So how should I navigate the turbulence of change?

With a plan.

Learning To Plan Out The Changes

I was challenged back in my Army Band days by my good friend, Don. He was a kind of spark plug in my life, coming up with crazy ideas, smiling and laughing. He would bring a lighter side of me out, and it was a good thing. He could also scream on his trumpet.

It was 1979, and we were in our jazz band rehearsal for some concert or tour. We starting playing a blues piece, and somehow it came up that Don thought he could write a better one than that. The conversation quickly deteriorated to the point where Don challenged me to write a jazz band piece myself.

Not to let the gauntlet lie on the ground unattended, I picked it up.

from page 1 of my score

from page 1 of my score

For the next couple of weeks, I wrote and wrote. I remember pulling at least one all-nighter.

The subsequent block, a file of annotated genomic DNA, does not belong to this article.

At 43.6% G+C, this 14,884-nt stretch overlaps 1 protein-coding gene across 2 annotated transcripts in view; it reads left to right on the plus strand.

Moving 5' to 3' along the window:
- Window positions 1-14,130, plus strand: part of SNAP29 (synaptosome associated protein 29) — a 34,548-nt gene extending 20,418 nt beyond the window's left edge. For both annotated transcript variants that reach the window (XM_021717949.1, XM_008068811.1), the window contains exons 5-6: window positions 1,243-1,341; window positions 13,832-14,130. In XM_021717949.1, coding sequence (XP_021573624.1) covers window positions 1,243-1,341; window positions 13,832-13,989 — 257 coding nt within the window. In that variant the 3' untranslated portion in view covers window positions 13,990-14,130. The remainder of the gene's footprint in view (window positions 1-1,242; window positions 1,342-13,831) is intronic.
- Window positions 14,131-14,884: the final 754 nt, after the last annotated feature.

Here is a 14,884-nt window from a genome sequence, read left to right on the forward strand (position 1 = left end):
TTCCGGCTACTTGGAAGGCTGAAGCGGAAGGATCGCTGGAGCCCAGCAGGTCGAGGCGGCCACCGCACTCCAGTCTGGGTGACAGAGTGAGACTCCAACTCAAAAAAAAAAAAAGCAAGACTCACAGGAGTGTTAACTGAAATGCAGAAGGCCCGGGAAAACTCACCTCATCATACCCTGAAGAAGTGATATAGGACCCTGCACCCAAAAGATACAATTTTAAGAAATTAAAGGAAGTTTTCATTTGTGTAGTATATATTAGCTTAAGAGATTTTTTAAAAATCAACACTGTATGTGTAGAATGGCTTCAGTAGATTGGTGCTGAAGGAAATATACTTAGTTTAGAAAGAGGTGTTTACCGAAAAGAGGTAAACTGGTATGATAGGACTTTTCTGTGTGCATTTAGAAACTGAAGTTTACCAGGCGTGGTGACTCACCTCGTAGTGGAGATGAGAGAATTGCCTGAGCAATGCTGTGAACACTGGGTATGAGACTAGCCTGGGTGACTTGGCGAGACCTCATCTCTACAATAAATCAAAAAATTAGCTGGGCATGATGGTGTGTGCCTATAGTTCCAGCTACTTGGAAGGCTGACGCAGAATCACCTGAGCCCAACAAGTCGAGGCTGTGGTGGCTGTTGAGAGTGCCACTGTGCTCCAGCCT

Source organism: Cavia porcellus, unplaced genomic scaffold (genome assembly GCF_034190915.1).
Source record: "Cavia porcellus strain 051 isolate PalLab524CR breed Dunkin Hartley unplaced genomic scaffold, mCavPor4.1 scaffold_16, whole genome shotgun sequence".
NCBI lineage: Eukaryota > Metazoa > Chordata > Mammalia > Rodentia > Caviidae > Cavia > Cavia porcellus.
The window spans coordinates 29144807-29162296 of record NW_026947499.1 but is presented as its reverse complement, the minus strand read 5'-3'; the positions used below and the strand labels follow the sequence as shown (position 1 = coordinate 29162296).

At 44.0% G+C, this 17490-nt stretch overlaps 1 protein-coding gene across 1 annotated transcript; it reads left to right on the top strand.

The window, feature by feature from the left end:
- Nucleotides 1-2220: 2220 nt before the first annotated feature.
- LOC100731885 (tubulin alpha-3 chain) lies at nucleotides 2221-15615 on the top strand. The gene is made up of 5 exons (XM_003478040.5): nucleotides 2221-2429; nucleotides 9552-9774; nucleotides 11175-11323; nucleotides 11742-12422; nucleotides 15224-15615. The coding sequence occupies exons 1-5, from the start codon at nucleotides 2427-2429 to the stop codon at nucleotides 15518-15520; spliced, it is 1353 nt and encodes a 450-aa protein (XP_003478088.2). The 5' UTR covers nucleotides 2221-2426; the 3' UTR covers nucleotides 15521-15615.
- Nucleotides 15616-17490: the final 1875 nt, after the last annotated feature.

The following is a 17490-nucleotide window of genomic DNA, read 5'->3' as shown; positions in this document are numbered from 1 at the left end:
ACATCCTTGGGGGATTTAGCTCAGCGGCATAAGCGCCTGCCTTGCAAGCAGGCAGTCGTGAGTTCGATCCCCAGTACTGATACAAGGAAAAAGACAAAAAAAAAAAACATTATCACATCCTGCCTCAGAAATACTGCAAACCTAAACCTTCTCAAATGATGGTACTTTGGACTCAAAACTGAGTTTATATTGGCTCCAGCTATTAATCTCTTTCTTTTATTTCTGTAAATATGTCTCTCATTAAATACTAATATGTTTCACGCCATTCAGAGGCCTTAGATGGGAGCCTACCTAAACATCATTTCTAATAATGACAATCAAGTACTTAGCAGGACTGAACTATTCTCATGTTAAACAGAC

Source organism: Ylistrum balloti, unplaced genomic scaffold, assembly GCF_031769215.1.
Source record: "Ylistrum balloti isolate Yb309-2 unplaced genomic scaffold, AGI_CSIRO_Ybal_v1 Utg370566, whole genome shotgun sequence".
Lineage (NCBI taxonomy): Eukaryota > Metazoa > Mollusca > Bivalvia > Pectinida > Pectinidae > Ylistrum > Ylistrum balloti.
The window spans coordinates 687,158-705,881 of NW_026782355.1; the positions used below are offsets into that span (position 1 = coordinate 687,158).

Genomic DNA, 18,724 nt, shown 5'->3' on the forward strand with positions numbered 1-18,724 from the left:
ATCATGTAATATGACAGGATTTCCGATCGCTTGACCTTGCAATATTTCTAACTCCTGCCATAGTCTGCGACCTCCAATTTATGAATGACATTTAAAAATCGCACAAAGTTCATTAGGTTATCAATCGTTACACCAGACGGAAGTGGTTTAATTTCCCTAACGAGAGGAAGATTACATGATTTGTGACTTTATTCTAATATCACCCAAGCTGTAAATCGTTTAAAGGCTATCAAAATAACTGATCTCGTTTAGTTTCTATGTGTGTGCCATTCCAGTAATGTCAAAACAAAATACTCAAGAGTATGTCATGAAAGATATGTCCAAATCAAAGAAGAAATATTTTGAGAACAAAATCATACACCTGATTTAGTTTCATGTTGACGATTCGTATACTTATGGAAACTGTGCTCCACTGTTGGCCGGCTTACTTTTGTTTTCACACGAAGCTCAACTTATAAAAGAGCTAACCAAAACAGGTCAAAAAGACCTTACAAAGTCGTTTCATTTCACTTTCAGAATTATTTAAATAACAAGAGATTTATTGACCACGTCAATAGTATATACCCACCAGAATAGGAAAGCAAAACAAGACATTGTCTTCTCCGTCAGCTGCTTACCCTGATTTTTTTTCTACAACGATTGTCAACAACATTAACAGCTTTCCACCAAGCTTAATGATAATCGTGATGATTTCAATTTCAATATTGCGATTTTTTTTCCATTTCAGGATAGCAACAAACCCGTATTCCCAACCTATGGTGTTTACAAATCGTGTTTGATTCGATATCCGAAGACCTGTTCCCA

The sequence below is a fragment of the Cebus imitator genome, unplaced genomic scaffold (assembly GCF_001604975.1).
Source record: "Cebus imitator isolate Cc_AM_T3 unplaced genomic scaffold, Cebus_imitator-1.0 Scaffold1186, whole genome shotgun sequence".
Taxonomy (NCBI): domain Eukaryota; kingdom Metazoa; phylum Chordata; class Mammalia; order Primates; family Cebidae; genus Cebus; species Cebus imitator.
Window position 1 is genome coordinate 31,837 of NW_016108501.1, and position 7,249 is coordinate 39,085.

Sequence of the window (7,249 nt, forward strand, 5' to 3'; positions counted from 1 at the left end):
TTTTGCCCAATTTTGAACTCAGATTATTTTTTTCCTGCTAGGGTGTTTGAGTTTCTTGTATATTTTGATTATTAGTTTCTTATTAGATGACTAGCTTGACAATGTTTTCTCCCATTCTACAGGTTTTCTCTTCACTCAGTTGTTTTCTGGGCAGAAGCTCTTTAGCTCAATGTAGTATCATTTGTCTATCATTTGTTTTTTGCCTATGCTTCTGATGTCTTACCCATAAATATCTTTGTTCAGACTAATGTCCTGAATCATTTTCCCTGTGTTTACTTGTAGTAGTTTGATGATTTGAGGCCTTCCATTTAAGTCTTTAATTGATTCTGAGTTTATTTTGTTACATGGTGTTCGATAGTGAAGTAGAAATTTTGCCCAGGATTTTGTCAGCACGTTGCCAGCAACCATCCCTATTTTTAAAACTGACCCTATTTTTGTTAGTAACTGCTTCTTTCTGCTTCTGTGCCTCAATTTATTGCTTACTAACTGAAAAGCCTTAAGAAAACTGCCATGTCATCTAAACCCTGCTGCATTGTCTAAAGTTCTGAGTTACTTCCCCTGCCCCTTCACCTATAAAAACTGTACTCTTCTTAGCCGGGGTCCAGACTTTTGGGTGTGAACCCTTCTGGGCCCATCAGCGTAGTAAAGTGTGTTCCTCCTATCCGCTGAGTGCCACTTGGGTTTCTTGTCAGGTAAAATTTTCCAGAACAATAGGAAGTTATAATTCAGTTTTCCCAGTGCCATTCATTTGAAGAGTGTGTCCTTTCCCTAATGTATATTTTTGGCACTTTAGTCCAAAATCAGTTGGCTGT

But what came out was cool.

I had never written anything as ambitious as this before, a 4-minute barn-burner that sang, that grooved, that gave Donny a chance to scream up high again. I had a riot.

The piece changes structure and form several times in those 4 minutes. Yet there seems to be a cohesion that, for me at least, works. And so, in writing it, just going with my stream of consciousness wasn’t enough. I needed a plan.

The Map

I took time to ruminate on it, to play with chords and melodies in my head. Then I created a map. I would list it something like this:

Intro- 6 beats soli / 2 measures drum fill / 6 beats soli / 2 bars drum fill / 3 bars harmonized soli / 2 bars drum fill crescendo uptempo

Section A- 8 bars bass trombone lead / 1 bar drum fill / repeat lead melody in all sections, harmonized /

Section B-

And so on. I had dreamed up the whole thing before I wrote a note.

Next, I grabbed a jazz band manuscript score from a local music store, and started to write. But I had never written for trombones and saxes before. So I would write whatever lead line in each section first, then I added scale degree numbers in a vertical line across all instruments, indicating what voice in the chord they should be playing.

The last step was to actually fill in the notes, transposed for each instrument.